Peruvian Charm Abounds
El Anzuelo Fino
86-01 Northern Boulevard Jackson Heights
Hours: 8 a.m. to midnight
Credit Cards: All Major
Located inconspicuously on a Northern Boulevard corner, El Anzuelo Fino’s royal blue awning makes the Peruvian mecca seemingly unimposing. At outward glance, the restaurant blends in with the long chain of eateries that line the busy street.
El Anzuelo Fino does not set out to be stuck up or snooty, the main motive is simple: to provide the community with fine Peruvian cuisine. This aim is reinforced clearly in the restaurant’s confident slogan, which asserts that El Anzuelo Fino offers the area “the best seafood and rotisserie chicken.” Based on the lunch rush of regulars, it would appear their self-assured motto is not merely false bravado but instead, the truth.
After nearly three decades of existence across the Western Hemisphere, the eatery has its recipes down to a science. The first El Anzuelo Fino opened in 1982 in Lima, Peru, situated almost 3,629 miles from the borough. After relocating to the United States, owner Amilcar Torres opened a second installment of the restaurant in Woodhaven in 1998. After receiving a warm reception in Southern Queens, Torres decided to shorten the travel time to the restaurant for Northern Queens Peruvian cuisine enthusiasts by establishing a third El Anzuelo Fino in Jackson Heights in 2008. The third restaurant’s opening rounded out Torres’ tradition of adding a new El Anzuelo Fino location with every new decade.
El Anzuelo Fino is a haven for any Peruvian looking to return to their roots through a traditional culinary experience. The cevice and extensive seafood offerings will transport patrons to another place, whether it be a hike in the Andres, a trek through the Amazon jungle, a jaunt on the shores of Tumbes or a memory of the magnificence of Machu Picchu.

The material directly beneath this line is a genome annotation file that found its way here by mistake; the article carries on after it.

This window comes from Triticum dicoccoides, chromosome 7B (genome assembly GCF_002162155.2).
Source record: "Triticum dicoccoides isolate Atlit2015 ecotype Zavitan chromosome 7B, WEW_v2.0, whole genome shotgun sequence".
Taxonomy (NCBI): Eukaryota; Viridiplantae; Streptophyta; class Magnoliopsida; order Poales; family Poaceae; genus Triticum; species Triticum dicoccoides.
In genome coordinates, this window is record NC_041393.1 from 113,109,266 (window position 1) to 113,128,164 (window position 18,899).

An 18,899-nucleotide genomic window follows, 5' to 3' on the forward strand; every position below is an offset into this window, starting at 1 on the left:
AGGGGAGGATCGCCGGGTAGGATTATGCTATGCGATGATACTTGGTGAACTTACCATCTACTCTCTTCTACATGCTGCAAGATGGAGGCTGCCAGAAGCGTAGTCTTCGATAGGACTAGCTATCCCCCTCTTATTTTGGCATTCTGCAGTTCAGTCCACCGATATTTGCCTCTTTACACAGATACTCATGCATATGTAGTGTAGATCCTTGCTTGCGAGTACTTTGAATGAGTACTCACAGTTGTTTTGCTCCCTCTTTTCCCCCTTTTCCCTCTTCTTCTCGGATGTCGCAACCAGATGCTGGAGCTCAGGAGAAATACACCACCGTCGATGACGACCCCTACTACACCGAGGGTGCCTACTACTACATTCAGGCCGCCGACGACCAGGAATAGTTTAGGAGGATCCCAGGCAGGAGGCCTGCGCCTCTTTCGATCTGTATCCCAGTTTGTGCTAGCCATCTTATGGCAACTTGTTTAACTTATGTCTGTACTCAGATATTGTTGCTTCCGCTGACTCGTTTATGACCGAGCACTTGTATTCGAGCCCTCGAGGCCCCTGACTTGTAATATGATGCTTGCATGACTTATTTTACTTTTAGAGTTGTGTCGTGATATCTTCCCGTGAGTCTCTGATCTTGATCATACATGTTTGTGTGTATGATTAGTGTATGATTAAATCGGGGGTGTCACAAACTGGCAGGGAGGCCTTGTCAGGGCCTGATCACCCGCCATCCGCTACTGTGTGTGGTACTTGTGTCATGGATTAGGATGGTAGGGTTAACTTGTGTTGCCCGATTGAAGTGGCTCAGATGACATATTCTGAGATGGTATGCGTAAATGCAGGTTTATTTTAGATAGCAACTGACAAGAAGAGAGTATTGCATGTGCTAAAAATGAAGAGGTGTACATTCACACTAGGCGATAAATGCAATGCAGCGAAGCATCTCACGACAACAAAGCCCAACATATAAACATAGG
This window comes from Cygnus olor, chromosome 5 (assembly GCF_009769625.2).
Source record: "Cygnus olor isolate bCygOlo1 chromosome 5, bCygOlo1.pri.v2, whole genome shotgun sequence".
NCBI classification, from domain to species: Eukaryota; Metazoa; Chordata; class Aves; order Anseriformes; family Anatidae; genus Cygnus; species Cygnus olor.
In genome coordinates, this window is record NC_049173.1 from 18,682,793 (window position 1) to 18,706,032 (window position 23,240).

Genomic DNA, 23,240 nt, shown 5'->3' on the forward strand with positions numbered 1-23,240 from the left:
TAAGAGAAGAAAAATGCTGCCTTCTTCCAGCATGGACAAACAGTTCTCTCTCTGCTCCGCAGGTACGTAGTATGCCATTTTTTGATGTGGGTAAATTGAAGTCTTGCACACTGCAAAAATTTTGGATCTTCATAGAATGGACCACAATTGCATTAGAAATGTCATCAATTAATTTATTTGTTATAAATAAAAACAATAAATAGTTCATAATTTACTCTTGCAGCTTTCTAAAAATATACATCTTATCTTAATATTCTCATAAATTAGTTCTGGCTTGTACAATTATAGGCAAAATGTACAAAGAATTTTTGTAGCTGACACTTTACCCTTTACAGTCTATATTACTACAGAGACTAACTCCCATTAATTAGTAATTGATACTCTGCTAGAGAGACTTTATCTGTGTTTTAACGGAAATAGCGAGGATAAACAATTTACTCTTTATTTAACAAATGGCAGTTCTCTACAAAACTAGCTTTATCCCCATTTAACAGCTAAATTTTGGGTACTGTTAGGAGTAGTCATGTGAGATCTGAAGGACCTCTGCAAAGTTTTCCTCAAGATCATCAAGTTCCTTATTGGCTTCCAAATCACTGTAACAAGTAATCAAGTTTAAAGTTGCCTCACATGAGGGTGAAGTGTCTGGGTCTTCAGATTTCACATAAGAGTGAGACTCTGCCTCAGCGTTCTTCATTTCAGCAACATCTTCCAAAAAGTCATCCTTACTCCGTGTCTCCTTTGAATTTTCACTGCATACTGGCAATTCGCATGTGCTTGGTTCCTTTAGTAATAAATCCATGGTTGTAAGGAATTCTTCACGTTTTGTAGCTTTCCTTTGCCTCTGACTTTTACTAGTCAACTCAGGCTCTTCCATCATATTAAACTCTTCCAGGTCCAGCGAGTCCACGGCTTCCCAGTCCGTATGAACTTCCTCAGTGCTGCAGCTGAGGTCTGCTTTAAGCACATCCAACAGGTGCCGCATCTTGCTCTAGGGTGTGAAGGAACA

The restaurant is also a treat for any adventurous taste tester, the foodie equivalent of Evel Knievel, eager to sample fare from all four corners of the globe. And yet still the menu offers options for safe eaters, who prefer to stick with the simple stuff like pastas, pitas and burgers.
My guest and I began our meal with a Chicken Empanada. The appetizer was cooked to perfection. The crispy dough enclosure housed a well-seasoned poultry stuffing my guest and I devoured, leaving us both questioning why we decided to go halfsies on the starter rather than each enjoying our own. Just as our empanada experience drew to a close our entrees were brought out with precision timing.
My guest ordered Arroz Chaufa de Mariscos (seafood fried rice.) When her dish came out, our eyes both widened with amazement. The plate was overflowing with an assortment of seafood from mussels to squid. This was no skimpy serving of seafood; it was almost as if the chef had drained the entire Atlantic to make her meal. My guest praised the pairing of flavors and celebrated the shrimp size noting that her plate was void of any of the shrimpy (size-wise) crustaceans other restaurants all seem to be serving. In fact, after enjoying a sizable portion of the plate, she was able to wrap up a whole tin stuffed with seafood for her next meal.
I ordered an Aji de “Gallina”, a shredded chicken in turmeric and Peruvian yellow hot pepper cream. It was a departure from the type of dish I typically order and I was pleasantly surprised by the new taste sensations that tickled my tongue.
When our entrees were wrapped up to make their transition into the leftover stage of their life cycle, Torres came out with Leche Asada, a Peruvian style custard. We both inhaled the dish. The sweet dessert was a perfect way to close our first foray into fine Peruvian fare.
On the ride home, we marveled at the restaurant’s extensive take away menu. In addition to offering 128 different dishes and an array of beverages, the eatery also awards patrons a $6 lunch special, free delivery and private room rentals.
All and all, it’s simple: If you’re looking for a taste of Peru, El Anzuelo Fino is the restaurant for you.
— Kaitlyn Kilmetis